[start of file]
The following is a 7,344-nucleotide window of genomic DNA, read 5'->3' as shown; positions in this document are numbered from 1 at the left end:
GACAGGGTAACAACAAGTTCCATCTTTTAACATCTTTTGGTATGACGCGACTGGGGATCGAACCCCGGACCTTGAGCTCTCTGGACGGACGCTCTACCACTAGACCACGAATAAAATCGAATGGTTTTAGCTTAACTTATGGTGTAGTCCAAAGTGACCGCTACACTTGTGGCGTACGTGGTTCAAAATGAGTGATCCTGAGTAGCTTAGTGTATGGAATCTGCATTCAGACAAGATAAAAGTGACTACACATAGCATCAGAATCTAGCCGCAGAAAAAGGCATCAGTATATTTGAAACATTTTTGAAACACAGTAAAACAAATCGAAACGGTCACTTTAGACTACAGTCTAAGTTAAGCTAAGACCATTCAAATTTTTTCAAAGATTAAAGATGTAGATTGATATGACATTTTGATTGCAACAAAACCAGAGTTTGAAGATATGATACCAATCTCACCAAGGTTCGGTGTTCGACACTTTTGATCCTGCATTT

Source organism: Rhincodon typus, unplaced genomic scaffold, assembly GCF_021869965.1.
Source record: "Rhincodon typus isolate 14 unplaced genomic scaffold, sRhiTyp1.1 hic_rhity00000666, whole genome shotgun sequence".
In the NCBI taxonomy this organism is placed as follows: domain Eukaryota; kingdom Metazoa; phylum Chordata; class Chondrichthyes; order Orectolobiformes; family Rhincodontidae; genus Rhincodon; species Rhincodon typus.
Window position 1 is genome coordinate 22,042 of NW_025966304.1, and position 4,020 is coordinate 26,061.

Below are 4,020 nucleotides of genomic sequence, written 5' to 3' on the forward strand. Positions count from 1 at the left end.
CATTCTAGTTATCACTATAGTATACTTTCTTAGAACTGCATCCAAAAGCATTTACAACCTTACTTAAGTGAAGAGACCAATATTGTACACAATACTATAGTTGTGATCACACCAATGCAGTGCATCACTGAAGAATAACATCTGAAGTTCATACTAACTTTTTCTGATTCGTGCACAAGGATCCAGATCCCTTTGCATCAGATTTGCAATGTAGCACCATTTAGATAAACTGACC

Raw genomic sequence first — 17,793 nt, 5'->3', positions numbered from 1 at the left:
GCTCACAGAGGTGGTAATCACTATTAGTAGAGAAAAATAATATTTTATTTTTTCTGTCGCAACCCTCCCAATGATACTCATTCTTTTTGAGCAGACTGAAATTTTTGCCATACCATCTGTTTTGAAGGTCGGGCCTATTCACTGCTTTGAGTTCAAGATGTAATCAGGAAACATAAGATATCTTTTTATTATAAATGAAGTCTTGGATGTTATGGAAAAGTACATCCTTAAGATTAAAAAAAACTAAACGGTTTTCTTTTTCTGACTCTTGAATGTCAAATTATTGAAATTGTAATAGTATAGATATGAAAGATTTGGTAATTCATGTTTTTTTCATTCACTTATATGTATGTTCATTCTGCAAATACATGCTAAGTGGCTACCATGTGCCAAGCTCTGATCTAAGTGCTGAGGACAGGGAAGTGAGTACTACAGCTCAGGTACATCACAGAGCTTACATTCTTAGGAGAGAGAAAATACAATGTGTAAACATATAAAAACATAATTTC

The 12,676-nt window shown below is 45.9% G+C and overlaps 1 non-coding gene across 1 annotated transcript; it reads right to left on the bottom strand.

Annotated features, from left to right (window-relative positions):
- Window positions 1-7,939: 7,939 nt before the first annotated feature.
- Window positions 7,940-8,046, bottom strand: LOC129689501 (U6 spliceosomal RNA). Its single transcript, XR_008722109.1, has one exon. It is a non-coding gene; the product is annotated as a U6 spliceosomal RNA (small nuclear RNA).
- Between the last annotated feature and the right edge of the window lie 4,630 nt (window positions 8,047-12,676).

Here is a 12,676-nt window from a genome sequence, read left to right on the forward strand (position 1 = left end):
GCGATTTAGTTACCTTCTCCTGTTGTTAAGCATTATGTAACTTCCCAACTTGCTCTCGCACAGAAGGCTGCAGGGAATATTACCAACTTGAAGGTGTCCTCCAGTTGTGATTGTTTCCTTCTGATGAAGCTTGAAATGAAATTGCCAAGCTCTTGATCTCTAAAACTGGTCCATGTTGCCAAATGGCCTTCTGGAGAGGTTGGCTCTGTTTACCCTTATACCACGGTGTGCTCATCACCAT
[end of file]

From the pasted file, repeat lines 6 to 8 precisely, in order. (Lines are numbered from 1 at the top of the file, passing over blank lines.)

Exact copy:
Window position 1 is genome coordinate 22,042 of NW_025966304.1, and position 4,020 is coordinate 26,061.

Below are 4,020 nucleotides of genomic sequence, written 5' to 3' on the forward strand. Positions count from 1 at the left end.
CATTCTAGTTATCACTATAGTATACTTTCTTAGAACTGCATCCAAAAGCATTTACAACCTTACTTAAGTGAAGAGACCAATATTGTACACAATACTATAGTTGTGATCACACCAATGCAGTGCATCACTGAAGAATAACATCTGAAGTTCATACTAACTTTTTCTGATTCGTGCACAAGGATCCAGATCCCTTTGCATCAGATTTGCAATGTAGCACCATTTAGATAAACTGACC